Have you ever noticed your dog, the dog of a friend or client (if you're an animal caregiver), or a dog at the park eating grass? Many of us have dogs that eat grass at least every once in a while, if not regularly. When you've seen a dog do this have you ever wondered why? Most veterinarians and animal health care professionals will tell you that this behavior is nothing to worry about- it is just a residual evolutionary behavior.
The ancestors of our modern domestic dogs would eat the entirety of the prey they caught - stomach, intestines and their contents included. Much of the prey that pre-modern dogs ate were herbivores - animals that subsist from eating plants, which often includes a diet heavy in various grasses. As a result, these pre-modern dogs were regularly consuming grass in various stages of digestion, based off of how soon they made their kill after their prey had eaten.
Dogs, unlike cats, are not obligate carnivores - meaning that their bodies are made to be able to digest a certain amount of plant fibers as part of their diet. Cats lack the digestive enzymes to sufficiently digest most grass. Because dogs are omnivorous (eat both plants and animals), and are often opportunistic feeders (i.e. scavengers) when food is not provided for them by people, they are able to eat and process grass (to a point) in their digestive system. At present, wild canines still regularly consume a variety of plant products, including fruits and berries, in order to fulfill their own dietary needs.
Now you are probably wondering- if dogs are supposed to be able to eat plants, including grass, why does my dog usually throw up after eating grass? This is likely because your dog is eating grass to settle an already upset, gassy or uneasy stomach. Have you ever felt so nauseated or upset to your stomach that you think you would probably feel better if you could just throw up already? That is what the dog's body is often saying when they eat grass - eat grass, which will scratch or irritate the throat and stomach lining, which will induce a vomiting reaction, solving the problem of an upset stomach. This is particularly true if the dog doesn't bother to chew the grass, but rather pulls up large pieces or clumps and swallows them down. However, most dogs do not throw up every time they eat grass, and this is perfectly okay too.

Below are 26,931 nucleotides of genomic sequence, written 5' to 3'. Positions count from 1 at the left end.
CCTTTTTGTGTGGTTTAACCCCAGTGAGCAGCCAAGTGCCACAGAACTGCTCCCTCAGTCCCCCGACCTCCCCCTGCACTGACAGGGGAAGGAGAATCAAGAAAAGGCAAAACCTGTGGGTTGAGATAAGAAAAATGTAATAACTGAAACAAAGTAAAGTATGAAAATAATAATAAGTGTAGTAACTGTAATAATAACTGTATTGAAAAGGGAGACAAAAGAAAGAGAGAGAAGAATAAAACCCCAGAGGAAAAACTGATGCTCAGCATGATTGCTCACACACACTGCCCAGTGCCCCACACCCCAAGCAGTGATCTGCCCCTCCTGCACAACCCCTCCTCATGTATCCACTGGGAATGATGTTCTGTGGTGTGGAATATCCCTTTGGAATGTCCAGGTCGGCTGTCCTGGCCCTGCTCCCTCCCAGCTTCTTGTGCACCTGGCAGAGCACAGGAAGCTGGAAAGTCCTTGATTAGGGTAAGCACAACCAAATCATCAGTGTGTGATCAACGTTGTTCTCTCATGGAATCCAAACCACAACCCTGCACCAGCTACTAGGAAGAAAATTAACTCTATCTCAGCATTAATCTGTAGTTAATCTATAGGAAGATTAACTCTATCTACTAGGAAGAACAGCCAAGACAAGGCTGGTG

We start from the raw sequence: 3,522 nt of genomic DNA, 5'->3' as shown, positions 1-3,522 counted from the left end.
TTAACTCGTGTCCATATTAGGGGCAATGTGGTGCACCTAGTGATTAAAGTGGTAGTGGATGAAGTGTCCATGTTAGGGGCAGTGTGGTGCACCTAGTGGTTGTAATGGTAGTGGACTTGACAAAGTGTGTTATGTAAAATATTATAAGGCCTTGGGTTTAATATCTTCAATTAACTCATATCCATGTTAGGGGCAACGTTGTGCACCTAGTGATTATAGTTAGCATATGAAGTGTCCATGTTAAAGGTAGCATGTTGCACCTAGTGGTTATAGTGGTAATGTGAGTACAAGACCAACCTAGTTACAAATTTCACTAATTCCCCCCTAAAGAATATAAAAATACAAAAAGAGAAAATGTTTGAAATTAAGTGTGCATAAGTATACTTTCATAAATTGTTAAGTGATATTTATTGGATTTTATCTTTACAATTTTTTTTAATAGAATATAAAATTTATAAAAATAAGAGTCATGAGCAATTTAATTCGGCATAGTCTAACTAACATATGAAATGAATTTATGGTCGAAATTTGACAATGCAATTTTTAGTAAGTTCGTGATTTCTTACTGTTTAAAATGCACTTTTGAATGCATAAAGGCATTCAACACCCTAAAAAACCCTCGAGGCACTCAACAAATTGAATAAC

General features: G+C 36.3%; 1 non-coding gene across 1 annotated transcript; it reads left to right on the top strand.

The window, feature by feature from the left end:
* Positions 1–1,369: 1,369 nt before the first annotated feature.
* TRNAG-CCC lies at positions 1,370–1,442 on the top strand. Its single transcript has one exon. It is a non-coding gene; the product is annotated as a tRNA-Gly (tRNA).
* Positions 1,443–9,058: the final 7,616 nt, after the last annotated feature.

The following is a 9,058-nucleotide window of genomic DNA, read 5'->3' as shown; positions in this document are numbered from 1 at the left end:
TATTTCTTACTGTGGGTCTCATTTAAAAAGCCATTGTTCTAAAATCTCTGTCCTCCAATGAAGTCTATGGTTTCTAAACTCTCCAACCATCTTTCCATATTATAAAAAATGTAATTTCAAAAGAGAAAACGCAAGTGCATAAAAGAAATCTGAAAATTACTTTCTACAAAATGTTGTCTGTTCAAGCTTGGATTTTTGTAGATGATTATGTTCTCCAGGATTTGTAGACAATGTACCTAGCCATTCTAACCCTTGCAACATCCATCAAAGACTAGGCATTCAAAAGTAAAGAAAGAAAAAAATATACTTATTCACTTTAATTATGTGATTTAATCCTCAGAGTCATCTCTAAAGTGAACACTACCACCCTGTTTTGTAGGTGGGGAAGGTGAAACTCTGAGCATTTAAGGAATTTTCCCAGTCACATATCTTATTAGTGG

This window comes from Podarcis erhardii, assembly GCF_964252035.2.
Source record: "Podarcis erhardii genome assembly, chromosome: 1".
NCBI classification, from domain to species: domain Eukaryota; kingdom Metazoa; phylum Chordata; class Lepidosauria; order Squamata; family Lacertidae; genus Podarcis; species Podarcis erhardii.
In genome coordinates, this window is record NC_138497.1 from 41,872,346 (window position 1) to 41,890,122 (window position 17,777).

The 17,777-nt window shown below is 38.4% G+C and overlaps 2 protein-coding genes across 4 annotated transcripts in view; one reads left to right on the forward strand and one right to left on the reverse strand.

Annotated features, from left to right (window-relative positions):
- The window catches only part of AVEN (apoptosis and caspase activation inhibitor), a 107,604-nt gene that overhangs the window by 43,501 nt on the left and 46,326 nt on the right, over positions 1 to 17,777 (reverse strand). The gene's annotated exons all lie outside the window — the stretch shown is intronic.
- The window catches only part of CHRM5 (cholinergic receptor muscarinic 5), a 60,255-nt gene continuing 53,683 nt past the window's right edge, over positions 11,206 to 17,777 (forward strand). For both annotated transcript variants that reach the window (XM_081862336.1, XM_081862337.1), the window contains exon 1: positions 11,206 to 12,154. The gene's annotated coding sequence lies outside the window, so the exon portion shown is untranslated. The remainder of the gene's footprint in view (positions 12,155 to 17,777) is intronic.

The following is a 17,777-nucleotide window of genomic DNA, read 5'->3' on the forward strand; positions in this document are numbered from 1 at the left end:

Sometimes dogs may eat grass simply because they like the texture. Other times they eat it because their body is telling them they need a little extra roughage and fiber in their diet - maybe their feeling a little blocked up and are trying to help their bowels move a little more smoothly. If your dog eats grass and it comes out more or less intact in their stool, not to worry, your dog was just trying to give themselves a gentle natural enema to move things along.
Regardless of the reason your dog may be eating grass, pet health professionals say their is no reason to fret. Your dog is simply doing something that it has evolutionarily learned to do. Grass contains essential nutrients that your dog may be craving, especially if they are being fed a "commercial" diet (food brands that would be deemed lower quality or "grocery store brands"). Such food is often lacking in key nutrients and is often full of fillers such as corn or wheat, which are low in nutritional value and can cause gassiness and bloating. If you happen to notice that your dog is regularly eating grass or house plants, you may want to consider introducing some cooked vegetables or herbs to their diet, in addition to their current food, to supplement for any nutrients the food may be lacking. Raw vegetables are also a possible additive, however many dogs prefer cooked to raw vegetables.
Though the consumption of grass and plants by dogs is, overall, not a problem, be wary of where your dog eats grass, as pesticides and herbicides may have been applied which could possibly make your dog ill. Also, keep in mind that a little snacking on grass here and there is alright, but if you see a marked increase in your dog's consumption of grass, contact your veterinarian as your dog may be experiencing some more severe digestive or other health issues. Remember that dogs require a wide arrow of vitamins, minerals and nutrients to make their bodies function well, just like humans, and just like humans they have their own methods for self-treating, but too much of anything (including eating grass) is never a good thing.
Whether your dog is a grass eater or not, try to make a habit of regularly visually examining your dog's feces. All that is needed is a quick glance to make sure things look solid, that no blood or worms are present, and keep tabs on the coloration - black or red in stool is what one should be considered about. Grass in stool, however, is to be expected!
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